Vanier Cup preview: UBC football takes on Montréal for national title

On Saturday November 25, the UBC Thunderbirds and University of Montréal Carabins will clash to claim the 58th Vanier Cup for Canada’s national title. The rematch game is UBC’s seventh appearance in the championship and first since 2015, when the ‘Birds kicked a last-second field goal to claim their fourth Vanier Cup, upsetting the Carabins 26–23.

The Carabins, whose last Vanier Cup appearance was in 2019, present a formidable challenge for the Thunderbirds.

Montréal entered the playoffs ranked second in the country, behind only the Western Mustangs, whom they crushed 29–3 in the national semifinals. They topped the Quebec conference (RSEQ), dominating a group that has been represented in 11 of the past 12 Vanier Cups. The only blemish in the Carabins’ 7—1 conference record was a 2-point loss in the final game of the season, with first place in RSEQ already secured.

For their performance, head coach Marco Iadeluca earned coach of the year, marking his second in three seasons with Montréal. 13 Carabins were selected to the RSEQ all-star team, setting a school record, and starting quarterback Jonathan Sénécal was named the conference MVP.

The Carabins have remained exceptional through the postseason, not allowing any touchdowns and outscoring opponents 95–12. Breaking their stellar defence will be especially difficult.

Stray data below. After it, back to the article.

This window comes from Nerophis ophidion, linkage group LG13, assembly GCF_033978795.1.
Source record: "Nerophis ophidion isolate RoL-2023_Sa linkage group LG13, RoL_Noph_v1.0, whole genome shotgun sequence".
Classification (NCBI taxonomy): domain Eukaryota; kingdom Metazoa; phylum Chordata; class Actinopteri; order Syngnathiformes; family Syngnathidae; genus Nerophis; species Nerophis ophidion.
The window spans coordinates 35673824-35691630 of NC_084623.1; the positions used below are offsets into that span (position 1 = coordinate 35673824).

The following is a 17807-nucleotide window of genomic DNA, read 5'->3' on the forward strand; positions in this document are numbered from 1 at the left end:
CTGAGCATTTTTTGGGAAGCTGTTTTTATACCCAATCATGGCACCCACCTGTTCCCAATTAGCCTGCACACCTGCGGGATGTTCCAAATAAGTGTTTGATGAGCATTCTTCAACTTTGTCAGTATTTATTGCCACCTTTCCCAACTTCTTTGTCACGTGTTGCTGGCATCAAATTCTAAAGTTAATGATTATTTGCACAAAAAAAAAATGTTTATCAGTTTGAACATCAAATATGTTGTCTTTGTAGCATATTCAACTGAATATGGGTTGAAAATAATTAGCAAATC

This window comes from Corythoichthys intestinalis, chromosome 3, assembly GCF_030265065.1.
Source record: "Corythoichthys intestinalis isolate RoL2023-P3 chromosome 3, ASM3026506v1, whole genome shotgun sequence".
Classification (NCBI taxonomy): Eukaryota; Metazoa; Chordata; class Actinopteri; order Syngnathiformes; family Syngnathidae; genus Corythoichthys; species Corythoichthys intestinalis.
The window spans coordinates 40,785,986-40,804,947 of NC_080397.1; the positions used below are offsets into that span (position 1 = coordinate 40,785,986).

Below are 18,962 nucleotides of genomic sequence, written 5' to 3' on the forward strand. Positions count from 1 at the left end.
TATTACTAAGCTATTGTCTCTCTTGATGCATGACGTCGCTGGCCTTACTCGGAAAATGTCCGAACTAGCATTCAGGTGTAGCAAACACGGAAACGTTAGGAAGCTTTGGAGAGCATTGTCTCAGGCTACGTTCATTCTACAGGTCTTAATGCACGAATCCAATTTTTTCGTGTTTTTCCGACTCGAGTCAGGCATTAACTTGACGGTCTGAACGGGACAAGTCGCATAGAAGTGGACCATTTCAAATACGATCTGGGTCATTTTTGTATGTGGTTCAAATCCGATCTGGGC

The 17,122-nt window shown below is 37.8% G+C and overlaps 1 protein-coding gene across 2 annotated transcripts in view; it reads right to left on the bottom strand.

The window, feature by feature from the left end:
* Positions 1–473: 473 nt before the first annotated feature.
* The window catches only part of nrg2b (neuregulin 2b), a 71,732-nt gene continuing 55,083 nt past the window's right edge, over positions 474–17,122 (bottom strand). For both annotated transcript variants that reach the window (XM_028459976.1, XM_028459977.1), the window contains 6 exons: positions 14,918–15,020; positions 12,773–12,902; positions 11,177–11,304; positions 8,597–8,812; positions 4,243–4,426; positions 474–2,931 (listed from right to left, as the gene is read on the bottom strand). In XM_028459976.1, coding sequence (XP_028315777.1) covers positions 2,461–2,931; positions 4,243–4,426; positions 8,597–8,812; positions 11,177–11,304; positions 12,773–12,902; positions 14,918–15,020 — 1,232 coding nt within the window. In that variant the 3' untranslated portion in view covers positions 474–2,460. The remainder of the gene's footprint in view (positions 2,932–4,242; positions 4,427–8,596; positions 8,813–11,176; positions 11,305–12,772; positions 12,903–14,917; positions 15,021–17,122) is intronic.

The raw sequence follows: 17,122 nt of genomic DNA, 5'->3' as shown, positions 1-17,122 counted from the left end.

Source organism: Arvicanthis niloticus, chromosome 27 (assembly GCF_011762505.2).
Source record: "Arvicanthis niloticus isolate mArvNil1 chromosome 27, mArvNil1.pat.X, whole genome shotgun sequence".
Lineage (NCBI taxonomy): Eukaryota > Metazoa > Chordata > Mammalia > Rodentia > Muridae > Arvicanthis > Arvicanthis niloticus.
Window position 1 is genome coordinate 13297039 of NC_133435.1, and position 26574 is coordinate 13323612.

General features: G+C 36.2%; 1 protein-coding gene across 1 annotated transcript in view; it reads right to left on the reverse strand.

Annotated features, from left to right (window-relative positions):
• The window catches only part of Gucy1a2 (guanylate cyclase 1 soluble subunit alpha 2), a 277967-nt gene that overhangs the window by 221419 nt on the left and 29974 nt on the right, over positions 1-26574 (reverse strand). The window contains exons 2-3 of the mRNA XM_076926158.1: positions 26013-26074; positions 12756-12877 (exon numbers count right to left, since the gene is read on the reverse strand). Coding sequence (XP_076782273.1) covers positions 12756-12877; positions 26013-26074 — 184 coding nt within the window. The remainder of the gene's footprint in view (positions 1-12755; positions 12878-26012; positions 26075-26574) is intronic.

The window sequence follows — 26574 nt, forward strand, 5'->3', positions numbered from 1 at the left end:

Fortunately, this T-Birds team has proven to be talented, tough and occasionally capable of miracles.

The Thunderbirds finished the season ranked seventh in Canada and first in Canada West (CW), earning the best record (6–2) in the conference for the first time since 1999. Like Montréal, UBC dominated the conference all-star squad with seven selections on offence, four on defence and three on special teams. Offensive lineman Theo Benedet was chosen unanimously.

Quarterback Garrett Rooker has excelled this year, leading the conference with 283.3 yards per game and throwing 65/82 for 926 yards over the three playoff games. Transfer receiver Sam Davenport has been a game-changer, while veterans like Shemar McBean continue to produce. Defence and special teams have remained reliable while repeatedly making big plays, saving the ‘Birds in the conference final.

The T-Birds don’t always look pretty. In October, they lost to the winless Calgary Dinos. They needed a comeback to beat Manitoba in the conference semifinal and barely pulled one off against Alberta in the final. Yet when the lights were brightest and it mattered most, this UBC team found ways to win.

The Thunderbirds have advanced past the CW championship for the first time since 2015, and now have a chance at the largest prize in Canadian university football. They might be underdogs, but that hasn’t stopped them before.

The game starts at 10 a.m. PST on Saturday and can be watched on